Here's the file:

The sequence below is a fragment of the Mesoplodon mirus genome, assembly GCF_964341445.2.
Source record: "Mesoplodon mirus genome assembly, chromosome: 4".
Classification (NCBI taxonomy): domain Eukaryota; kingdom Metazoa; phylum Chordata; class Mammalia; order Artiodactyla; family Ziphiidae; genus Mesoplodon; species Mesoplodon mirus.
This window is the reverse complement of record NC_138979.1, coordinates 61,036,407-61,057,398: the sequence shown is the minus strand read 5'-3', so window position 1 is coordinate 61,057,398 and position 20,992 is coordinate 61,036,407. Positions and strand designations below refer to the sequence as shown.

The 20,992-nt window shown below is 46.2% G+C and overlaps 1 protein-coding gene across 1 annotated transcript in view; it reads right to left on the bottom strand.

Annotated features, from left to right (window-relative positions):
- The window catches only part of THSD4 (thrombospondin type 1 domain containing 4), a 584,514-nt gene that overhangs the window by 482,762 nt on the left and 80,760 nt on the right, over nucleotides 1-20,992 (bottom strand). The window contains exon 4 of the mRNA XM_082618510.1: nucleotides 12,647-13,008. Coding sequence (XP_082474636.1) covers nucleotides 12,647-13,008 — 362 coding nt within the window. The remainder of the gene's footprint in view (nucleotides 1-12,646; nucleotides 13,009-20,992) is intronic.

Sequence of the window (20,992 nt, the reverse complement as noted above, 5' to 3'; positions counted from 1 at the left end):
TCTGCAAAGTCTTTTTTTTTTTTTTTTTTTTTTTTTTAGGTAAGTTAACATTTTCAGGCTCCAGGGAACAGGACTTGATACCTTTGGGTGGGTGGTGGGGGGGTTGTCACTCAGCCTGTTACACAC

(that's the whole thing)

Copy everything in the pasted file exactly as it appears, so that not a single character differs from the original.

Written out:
The sequence below is a fragment of the Mesoplodon mirus genome, assembly GCF_964341445.2.
Source record: "Mesoplodon mirus genome assembly, chromosome: 4".
Classification (NCBI taxonomy): domain Eukaryota; kingdom Metazoa; phylum Chordata; class Mammalia; order Artiodactyla; family Ziphiidae; genus Mesoplodon; species Mesoplodon mirus.
This window is the reverse complement of record NC_138979.1, coordinates 61,036,407-61,057,398: the sequence shown is the minus strand read 5'-3', so window position 1 is coordinate 61,057,398 and position 20,992 is coordinate 61,036,407. Positions and strand designations below refer to the sequence as shown.

The 20,992-nt window shown below is 46.2% G+C and overlaps 1 protein-coding gene across 1 annotated transcript in view; it reads right to left on the bottom strand.

Annotated features, from left to right (window-relative positions):
- The window catches only part of THSD4 (thrombospondin type 1 domain containing 4), a 584,514-nt gene that overhangs the window by 482,762 nt on the left and 80,760 nt on the right, over nucleotides 1-20,992 (bottom strand). The window contains exon 4 of the mRNA XM_082618510.1: nucleotides 12,647-13,008. Coding sequence (XP_082474636.1) covers nucleotides 12,647-13,008 — 362 coding nt within the window. The remainder of the gene's footprint in view (nucleotides 1-12,646; nucleotides 13,009-20,992) is intronic.

Sequence of the window (20,992 nt, the reverse complement as noted above, 5' to 3'; positions counted from 1 at the left end):
TCTGCAAAGTCTTTTTTTTTTTTTTTTTTTTTTTTTTAGGTAAGTTAACATTTTCAGGCTCCAGGGAACAGGACTTGATACCTTTGGGTGGGTGGTGGGGGGGTTGTCACTCAGCCTGTTACACAC